NEW YORK (Reuters) - Oil prices plummeted on Tuesday, settling 8 percent lower, as weak Chinese data extended a roller-coaster run that knocked oil to its lowest in 6-1/2 years last week before frenzied short-covering fueled a 25 percent three-session surge.
The past few weeks have been among the most volatile in the modern oil market’s three-decade history, with prices plunging early last week as worries about China’s economic strength sent shivers through risk markets, only to bounce back fiercely as bearish traders rushed to cash in short positions.
Traders took flight on Tuesday after seeing China’s official Purchasing Managers’ Index (PMI) drop to 49.7 in August and U.S. manufacturing sector growth slow to its weakest pace in more than two years, reinforcing fears of slowing global growth and weaker fuel demand.
“It was primarily the China fear factor,” Carsten Fritsch at Commerzbank in Frankfurt told the Reuters Global Oil Forum.
Some also wondered if the 25 percent three-day surge through Monday, the biggest since Iraq’s invasion of Kuwait in 1990, was overdone given a persistent global supply glut.
And an OPEC magazine commentary that some traders interpreted on Monday as signaling a possible subtle policy shift was nothing of the sort, OPEC insiders said.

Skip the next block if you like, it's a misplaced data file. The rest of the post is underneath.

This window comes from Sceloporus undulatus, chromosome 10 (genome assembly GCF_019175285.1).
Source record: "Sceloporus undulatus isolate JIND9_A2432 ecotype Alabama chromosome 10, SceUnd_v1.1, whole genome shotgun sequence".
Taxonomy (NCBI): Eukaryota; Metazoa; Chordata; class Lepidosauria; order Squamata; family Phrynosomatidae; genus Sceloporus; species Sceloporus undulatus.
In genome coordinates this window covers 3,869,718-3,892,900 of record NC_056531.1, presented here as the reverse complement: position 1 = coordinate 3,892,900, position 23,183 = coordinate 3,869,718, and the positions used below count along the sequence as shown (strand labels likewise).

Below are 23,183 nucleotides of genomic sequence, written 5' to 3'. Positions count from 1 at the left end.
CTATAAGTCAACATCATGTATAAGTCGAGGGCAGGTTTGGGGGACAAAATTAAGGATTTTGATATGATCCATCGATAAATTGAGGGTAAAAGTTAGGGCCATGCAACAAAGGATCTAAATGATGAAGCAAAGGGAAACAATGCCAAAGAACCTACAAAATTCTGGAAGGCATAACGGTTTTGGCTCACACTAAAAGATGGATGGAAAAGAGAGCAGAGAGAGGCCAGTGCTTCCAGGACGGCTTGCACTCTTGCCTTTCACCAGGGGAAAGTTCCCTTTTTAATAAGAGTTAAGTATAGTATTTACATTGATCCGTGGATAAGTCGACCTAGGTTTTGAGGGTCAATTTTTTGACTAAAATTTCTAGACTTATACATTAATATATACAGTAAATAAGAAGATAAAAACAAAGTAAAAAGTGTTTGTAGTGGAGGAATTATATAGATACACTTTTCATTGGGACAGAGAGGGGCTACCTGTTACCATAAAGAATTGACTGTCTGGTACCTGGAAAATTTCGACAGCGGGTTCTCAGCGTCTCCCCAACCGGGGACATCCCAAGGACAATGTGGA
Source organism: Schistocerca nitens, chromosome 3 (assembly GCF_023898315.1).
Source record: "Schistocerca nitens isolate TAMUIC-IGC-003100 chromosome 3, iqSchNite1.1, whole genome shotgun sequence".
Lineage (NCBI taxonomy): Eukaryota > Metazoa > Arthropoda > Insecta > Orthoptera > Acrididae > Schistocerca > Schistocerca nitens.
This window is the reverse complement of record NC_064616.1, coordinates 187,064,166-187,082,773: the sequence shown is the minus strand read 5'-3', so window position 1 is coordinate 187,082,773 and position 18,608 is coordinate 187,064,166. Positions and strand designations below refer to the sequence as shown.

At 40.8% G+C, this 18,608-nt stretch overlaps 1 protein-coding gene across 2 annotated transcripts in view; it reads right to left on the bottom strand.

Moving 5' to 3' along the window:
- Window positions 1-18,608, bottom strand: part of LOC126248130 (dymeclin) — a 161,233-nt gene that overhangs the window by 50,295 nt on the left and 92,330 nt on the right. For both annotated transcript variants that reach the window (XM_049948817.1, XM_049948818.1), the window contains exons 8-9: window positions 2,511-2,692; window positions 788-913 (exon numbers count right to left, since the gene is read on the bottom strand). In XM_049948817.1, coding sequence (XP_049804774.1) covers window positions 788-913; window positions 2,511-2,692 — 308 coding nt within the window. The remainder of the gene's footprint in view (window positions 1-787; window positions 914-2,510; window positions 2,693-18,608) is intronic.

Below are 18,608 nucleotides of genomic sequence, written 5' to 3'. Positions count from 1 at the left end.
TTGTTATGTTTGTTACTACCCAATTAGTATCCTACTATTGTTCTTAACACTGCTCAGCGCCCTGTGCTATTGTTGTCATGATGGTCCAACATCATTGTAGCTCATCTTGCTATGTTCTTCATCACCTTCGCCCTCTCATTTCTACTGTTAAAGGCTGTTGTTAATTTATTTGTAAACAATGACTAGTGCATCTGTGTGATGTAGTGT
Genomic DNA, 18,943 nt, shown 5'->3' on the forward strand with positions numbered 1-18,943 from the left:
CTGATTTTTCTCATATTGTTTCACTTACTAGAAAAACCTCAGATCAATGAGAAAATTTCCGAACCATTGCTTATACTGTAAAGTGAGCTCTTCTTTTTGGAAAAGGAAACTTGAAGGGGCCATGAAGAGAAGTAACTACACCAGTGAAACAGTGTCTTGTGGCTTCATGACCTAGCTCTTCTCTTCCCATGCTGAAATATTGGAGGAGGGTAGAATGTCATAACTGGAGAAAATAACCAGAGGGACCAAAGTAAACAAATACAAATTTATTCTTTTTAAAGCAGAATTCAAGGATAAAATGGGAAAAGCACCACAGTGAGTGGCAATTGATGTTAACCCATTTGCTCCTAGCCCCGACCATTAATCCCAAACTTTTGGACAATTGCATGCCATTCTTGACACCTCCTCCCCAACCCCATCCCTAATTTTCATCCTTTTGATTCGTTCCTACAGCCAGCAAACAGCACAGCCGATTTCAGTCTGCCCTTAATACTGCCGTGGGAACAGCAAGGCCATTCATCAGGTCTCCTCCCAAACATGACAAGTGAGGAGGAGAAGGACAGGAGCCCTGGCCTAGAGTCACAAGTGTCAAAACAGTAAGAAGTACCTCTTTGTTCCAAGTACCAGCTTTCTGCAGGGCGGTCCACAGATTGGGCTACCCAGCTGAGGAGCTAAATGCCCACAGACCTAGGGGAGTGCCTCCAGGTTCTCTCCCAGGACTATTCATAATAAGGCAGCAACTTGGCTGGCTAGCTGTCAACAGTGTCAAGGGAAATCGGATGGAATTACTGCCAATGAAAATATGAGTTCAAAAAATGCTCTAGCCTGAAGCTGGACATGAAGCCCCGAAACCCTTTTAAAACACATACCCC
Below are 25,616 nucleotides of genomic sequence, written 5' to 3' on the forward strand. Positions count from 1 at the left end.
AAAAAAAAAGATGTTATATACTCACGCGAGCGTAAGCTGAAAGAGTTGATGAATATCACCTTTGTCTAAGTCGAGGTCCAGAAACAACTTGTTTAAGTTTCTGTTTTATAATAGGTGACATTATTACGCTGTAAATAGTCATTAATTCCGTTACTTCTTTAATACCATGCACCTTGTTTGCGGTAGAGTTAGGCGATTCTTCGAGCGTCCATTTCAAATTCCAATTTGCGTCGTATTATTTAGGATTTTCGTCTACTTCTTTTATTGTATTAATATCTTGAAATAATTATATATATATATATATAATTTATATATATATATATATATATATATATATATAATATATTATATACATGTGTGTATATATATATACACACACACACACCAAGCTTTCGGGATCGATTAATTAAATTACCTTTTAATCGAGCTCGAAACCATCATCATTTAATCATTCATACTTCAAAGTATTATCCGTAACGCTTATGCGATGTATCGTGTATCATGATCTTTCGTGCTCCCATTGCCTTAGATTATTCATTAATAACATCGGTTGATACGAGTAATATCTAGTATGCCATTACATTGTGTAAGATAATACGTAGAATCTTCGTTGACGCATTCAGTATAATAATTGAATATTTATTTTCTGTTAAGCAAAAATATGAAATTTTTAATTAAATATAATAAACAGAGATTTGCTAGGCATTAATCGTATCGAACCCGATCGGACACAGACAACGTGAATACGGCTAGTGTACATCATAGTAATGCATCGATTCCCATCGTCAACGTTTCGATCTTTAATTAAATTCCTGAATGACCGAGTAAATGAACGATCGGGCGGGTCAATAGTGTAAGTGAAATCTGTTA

Brent October crude fell $4.59, or 8.48 percent, to settle at $49.56 a barrel, then fell below $49 in post-settlement trade as U.S. equities deepened the day’s losses to more than 3 percent.
American Petroleum Institute (API) data showing U.S. crude inventories soared 7.6 million barrels last week also pressured prices post-settlement.
Crude oil stocks were expected to have been unchanged last week, a Reuters survey of analysts said.
U.S. crude fell $3.79, or 7.7 percent, to settle at $45.41 following an 8.8 percent gain on Monday. U.S. crude fell as low as $44.15 after the API report.
The CBOE’s crude oil volatility index surged more than 10 percent intraday Tuesday, nearing its highest since 2011 as oil traders scrambled to scoop up near record volumes of options.
Monday’s rally was fueled in part by Energy Information Administration (EIA) revised data showing U.S. oil output peaked at just above 9.6 million barrels per day (bpd) in April before falling by more than 300,000 bpd over the following two months.
“Even with the EIA revision, we’re still producing over 9 million barrels per day, so I’m not convinced we’ve seen the fundamental shift to justify the rally,” said Gene McGillian, senior analyst at Tradition Energy in Stamford, Connecticut.
Additional reporting by Christopher Johnson in London and Keith Wallis in Singapore; Editing by Steve Orlofsky and Lisa Shumaker